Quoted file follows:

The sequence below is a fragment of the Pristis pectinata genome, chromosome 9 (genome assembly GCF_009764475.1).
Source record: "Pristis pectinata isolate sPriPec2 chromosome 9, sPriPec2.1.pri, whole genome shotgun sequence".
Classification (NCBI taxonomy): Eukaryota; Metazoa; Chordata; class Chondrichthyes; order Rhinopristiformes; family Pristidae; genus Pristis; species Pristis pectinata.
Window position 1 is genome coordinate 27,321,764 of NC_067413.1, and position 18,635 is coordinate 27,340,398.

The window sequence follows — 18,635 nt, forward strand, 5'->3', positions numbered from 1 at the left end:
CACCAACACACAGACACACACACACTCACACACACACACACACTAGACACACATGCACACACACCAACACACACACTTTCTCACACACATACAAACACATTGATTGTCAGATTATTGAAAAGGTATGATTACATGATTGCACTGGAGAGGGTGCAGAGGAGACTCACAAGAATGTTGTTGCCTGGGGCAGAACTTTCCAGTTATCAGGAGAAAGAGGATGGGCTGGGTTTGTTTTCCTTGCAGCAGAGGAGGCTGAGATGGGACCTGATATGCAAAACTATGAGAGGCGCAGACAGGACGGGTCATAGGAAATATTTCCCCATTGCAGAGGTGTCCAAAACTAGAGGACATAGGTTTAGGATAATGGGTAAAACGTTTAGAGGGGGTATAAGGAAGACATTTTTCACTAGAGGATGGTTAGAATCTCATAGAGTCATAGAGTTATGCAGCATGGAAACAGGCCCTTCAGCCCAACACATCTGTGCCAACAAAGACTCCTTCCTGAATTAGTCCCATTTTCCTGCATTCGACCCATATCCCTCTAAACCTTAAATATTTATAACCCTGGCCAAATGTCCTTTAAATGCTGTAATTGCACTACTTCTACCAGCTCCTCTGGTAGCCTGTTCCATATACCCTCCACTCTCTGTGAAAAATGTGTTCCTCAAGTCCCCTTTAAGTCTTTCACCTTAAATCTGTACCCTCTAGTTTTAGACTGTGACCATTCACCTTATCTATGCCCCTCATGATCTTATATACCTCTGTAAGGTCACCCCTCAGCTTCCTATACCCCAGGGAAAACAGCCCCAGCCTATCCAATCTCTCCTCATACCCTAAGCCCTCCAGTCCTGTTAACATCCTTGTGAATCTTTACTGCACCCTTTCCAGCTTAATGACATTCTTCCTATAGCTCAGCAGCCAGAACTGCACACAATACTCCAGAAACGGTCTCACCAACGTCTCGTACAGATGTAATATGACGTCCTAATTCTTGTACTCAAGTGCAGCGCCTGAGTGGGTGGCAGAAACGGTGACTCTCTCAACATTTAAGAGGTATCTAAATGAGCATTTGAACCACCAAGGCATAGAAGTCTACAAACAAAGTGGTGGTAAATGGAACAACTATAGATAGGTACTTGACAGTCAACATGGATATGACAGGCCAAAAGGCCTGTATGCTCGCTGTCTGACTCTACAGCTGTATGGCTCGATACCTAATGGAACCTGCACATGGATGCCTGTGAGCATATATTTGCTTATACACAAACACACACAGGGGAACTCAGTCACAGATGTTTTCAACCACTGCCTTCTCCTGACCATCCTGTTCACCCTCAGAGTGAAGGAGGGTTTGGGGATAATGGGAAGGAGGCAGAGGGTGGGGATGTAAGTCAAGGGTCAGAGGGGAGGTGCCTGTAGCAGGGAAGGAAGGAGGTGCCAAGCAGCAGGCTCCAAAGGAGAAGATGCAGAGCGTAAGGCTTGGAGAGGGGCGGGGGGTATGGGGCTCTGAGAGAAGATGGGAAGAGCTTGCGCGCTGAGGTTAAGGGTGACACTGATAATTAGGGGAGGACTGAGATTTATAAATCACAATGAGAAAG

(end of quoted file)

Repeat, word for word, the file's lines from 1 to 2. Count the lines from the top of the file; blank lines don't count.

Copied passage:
The sequence below is a fragment of the Pristis pectinata genome, chromosome 9 (genome assembly GCF_009764475.1).
Source record: "Pristis pectinata isolate sPriPec2 chromosome 9, sPriPec2.1.pri, whole genome shotgun sequence".